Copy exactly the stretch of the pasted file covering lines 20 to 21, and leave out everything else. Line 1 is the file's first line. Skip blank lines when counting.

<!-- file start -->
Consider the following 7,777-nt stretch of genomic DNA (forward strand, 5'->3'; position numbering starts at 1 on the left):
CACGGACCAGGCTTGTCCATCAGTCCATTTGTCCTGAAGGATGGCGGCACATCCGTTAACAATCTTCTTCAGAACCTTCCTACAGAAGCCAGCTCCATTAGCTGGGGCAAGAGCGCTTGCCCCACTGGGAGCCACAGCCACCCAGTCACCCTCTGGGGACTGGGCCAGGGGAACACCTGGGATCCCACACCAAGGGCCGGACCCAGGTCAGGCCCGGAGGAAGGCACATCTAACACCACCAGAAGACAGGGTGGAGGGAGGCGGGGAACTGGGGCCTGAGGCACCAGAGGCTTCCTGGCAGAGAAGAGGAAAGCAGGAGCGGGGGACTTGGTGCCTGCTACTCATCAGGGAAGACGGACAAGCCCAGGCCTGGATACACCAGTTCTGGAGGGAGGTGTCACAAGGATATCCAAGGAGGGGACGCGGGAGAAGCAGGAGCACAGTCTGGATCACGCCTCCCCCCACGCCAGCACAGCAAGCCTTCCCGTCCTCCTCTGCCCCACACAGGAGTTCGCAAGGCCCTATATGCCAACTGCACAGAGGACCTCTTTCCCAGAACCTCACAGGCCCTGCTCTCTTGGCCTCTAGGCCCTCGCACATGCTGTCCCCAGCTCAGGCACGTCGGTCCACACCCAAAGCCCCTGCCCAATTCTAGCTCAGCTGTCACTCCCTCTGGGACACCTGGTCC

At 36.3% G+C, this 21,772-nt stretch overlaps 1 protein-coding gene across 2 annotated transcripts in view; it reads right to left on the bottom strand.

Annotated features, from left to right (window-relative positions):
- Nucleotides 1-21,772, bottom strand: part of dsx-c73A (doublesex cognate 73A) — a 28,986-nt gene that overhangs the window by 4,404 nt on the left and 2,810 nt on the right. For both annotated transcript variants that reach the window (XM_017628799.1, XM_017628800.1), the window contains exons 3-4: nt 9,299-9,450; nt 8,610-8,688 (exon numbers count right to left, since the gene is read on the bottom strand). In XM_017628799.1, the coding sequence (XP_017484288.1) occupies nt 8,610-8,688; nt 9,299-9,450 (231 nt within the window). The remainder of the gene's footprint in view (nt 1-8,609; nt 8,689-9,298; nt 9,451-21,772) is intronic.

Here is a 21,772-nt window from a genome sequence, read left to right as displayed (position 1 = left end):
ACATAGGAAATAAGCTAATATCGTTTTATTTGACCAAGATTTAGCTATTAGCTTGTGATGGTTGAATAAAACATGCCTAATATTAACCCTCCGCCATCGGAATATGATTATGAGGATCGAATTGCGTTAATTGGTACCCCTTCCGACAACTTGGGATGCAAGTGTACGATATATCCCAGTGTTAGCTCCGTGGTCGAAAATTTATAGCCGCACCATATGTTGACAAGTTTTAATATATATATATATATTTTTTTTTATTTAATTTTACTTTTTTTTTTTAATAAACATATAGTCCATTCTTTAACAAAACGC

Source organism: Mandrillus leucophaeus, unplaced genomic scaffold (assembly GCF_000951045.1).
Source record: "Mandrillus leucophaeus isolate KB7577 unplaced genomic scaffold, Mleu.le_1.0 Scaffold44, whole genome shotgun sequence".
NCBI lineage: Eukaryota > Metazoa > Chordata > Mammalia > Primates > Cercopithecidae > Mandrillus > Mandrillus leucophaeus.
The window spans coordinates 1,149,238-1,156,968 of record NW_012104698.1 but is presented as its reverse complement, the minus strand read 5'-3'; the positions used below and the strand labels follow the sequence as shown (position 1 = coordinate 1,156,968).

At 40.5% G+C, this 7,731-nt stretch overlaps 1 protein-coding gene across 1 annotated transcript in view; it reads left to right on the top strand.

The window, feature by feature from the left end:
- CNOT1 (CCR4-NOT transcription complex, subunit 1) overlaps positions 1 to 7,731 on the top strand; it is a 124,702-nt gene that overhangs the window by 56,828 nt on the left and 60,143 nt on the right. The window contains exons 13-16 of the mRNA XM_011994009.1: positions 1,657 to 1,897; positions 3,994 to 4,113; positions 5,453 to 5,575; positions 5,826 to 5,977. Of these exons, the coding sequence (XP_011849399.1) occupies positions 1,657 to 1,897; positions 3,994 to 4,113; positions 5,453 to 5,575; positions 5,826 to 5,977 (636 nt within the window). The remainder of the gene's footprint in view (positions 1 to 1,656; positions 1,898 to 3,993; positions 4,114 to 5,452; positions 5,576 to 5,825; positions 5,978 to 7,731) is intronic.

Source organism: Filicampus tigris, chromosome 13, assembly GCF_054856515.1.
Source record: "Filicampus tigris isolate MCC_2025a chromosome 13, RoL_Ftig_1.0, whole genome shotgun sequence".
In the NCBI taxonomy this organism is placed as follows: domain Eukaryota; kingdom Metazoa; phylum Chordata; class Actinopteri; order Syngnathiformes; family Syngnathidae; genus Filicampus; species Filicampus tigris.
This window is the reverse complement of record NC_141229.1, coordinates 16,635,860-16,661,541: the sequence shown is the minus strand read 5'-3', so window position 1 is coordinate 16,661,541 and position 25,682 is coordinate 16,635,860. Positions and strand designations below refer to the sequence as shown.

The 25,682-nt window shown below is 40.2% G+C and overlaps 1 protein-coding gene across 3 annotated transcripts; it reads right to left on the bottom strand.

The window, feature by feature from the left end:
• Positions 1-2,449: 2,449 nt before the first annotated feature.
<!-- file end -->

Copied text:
The window, feature by feature from the left end:
• Positions 1-2,449: 2,449 nt before the first annotated feature.